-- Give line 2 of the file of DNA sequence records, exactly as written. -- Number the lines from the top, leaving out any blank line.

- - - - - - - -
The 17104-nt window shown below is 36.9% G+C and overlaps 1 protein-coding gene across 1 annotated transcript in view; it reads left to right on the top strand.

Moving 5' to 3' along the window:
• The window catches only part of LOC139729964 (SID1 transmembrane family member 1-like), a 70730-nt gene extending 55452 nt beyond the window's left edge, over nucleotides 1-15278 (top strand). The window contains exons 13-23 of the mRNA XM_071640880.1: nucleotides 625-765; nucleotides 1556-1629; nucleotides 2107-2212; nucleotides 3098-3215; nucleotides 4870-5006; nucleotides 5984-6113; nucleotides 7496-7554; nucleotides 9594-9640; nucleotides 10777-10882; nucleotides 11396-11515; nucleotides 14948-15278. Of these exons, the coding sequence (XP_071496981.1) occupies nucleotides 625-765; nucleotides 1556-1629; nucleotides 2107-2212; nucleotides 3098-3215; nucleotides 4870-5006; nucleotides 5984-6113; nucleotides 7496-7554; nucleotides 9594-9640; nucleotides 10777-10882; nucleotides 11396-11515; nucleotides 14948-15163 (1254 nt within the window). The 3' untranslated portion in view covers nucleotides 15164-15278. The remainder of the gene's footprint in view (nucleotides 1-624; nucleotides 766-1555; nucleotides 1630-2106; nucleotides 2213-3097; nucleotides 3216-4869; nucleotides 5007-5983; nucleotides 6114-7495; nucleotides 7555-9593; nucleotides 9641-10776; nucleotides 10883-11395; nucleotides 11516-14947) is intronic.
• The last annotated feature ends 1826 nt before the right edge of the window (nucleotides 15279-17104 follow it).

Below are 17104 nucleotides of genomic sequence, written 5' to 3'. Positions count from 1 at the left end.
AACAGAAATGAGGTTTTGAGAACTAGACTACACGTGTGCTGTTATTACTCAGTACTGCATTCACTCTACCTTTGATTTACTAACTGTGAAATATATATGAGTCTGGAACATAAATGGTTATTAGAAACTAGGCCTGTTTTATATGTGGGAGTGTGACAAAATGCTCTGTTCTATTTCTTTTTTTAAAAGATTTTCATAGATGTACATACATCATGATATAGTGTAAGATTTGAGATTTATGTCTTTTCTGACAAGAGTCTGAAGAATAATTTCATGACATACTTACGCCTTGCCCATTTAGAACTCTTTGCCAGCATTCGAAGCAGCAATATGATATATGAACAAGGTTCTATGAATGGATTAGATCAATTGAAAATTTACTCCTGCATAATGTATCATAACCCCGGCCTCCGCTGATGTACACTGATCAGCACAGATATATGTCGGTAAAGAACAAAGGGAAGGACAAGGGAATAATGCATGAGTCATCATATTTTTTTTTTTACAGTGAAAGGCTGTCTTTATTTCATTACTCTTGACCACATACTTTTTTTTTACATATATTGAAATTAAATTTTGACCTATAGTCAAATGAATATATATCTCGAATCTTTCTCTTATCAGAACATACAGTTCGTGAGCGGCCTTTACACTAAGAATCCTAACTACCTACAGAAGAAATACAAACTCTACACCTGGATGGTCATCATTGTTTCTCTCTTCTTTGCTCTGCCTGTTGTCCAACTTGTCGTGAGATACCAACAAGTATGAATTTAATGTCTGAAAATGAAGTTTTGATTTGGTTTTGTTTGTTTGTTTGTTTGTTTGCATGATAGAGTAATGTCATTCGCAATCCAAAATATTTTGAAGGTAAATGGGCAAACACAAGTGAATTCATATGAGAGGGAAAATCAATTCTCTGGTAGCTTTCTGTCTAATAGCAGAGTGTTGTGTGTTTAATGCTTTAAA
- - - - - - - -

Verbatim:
Moving 5' to 3' along the window: